|Church of Uganda|
|Hospital type||Community Hospital|
|Other links||Hospitals in Uganda|
The hospital is located in the town of Kiwoko, in Nakaseke District. Kiwoko is located in the Luweero Triangle, approximately 79.5 kilometres (79,500 m), by road, northwest of Kampala, Uganda's capital and largest city.
Kiwoko Hospital is a 250 bed community hospital administered by the Church of Uganda through the Uganda Protestant Medical Bureau (UPMB). The hospital is operated using donations made to the Friends of Kiwoko Hospital (FOKH). At the time the hospital was founded in 1988, Kiwoko was in the then Luweero District. However, when Nakaseke District was carved out of Luweero District in 2005, Kiwoko went with Nakaseke District. However, Kiwoko remains in the Luweero Triangle, which roughly corresponds to the area covered by present day Luweero District and Nakaseke District or Luweero District alone, before the split.
In 1988 Dr. Ian Clarke, a General practitioner from Bangor in Northern Ireland, traveled to Uganda with his young family with the intention of starting a community based health care program. Initial work was done in partnership with the Kasana Orphanage.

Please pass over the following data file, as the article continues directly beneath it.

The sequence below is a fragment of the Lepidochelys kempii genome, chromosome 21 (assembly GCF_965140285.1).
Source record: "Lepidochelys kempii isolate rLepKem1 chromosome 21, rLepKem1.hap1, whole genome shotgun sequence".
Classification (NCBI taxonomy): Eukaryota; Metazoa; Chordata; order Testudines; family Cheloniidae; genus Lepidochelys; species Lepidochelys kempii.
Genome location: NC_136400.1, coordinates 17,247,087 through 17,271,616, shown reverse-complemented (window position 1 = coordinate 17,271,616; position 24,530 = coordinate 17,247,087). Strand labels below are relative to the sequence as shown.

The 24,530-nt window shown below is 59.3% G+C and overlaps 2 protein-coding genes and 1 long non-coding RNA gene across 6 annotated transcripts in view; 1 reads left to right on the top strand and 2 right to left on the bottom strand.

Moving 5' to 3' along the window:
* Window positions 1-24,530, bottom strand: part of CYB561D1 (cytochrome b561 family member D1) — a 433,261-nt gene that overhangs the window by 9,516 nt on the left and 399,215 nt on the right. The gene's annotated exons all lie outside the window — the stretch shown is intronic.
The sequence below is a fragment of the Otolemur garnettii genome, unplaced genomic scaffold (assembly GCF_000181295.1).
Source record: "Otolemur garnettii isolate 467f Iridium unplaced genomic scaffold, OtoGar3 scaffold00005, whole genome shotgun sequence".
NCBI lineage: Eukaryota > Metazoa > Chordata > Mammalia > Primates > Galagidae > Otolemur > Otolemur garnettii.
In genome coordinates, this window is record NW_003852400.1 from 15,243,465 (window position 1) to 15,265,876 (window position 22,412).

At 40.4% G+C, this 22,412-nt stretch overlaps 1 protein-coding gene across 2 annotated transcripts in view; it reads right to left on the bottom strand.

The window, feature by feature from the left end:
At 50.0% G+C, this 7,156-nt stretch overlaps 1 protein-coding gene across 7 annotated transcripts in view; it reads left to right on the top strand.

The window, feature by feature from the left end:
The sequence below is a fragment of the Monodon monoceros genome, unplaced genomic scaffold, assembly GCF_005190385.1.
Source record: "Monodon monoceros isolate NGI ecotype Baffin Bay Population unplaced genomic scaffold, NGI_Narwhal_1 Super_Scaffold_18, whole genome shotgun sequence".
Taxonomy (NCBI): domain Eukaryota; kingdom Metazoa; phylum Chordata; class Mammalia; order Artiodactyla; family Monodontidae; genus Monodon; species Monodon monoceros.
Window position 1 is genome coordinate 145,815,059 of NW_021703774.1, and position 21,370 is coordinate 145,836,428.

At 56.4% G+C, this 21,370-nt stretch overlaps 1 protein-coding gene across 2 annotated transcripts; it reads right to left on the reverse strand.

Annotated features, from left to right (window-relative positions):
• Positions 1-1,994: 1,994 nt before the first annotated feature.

Upon the death of an expatriate visitor to the area, Barbara Kelly, a memorial fund established in her name which raised an initial £25,000. That initial donation enabled construction to start on the first permanent building. Two years later, and through continued donations, the Barbara Kelly Memorial Hospital was completed.
Kiwoko Hospital, as it was later renamed, was formally opened in September 1991 by the then Vice President of Uganda, the late Samson Kisekka. In 1997, the hospital established a partnership with The ISIS Foundation. In November 2001 the hospital celebrated its tenth anniversary, and boasted over 220 beds, a laboratory, a laboratory assistant training school, a nurse training school, and an active community based health care programme.
There are two books published about the hospital, both by New Wine Press:
- The Man with the Key has Gone by Dr. Ian Clarke, which discusses the origins
- There is a Snake in my Cupboard by Dr. Nick Wooding, which carries on the story till 2003.